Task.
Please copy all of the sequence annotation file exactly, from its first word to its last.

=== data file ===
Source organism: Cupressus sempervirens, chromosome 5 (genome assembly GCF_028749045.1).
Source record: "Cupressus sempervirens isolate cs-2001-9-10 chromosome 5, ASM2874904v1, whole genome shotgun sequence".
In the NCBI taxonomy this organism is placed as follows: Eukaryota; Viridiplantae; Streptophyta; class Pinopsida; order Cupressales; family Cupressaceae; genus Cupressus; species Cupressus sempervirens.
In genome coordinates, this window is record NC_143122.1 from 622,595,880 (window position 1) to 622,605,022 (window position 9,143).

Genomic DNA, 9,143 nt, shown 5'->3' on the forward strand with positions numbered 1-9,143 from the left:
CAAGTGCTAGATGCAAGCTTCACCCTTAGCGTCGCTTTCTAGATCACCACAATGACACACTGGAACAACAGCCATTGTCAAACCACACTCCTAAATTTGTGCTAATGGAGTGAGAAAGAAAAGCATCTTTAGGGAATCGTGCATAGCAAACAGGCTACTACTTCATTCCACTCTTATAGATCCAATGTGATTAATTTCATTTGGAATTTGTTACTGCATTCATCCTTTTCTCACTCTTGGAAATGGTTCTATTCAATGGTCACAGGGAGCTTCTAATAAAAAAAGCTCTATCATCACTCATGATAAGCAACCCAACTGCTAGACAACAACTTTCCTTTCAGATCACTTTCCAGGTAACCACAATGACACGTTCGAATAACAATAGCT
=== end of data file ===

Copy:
Source organism: Cupressus sempervirens, chromosome 5 (genome assembly GCF_028749045.1).
Source record: "Cupressus sempervirens isolate cs-2001-9-10 chromosome 5, ASM2874904v1, whole genome shotgun sequence".
In the NCBI taxonomy this organism is placed as follows: Eukaryota; Viridiplantae; Streptophyta; class Pinopsida; order Cupressales; family Cupressaceae; genus Cupressus; species Cupressus sempervirens.
In genome coordinates, this window is record NC_143122.1 from 622,595,880 (window position 1) to 622,605,022 (window position 9,143).

Genomic DNA, 9,143 nt, shown 5'->3' on the forward strand with positions numbered 1-9,143 from the left:
CAAGTGCTAGATGCAAGCTTCACCCTTAGCGTCGCTTTCTAGATCACCACAATGACACACTGGAACAACAGCCATTGTCAAACCACACTCCTAAATTTGTGCTAATGGAGTGAGAAAGAAAAGCATCTTTAGGGAATCGTGCATAGCAAACAGGCTACTACTTCATTCCACTCTTATAGATCCAATGTGATTAATTTCATTTGGAATTTGTTACTGCATTCATCCTTTTCTCACTCTTGGAAATGGTTCTATTCAATGGTCACAGGGAGCTTCTAATAAAAAAAGCTCTATCATCACTCATGATAAGCAACCCAACTGCTAGACAACAACTTTCCTTTCAGATCACTTTCCAGGTAACCACAATGACACGTTCGAATAACAATAGCT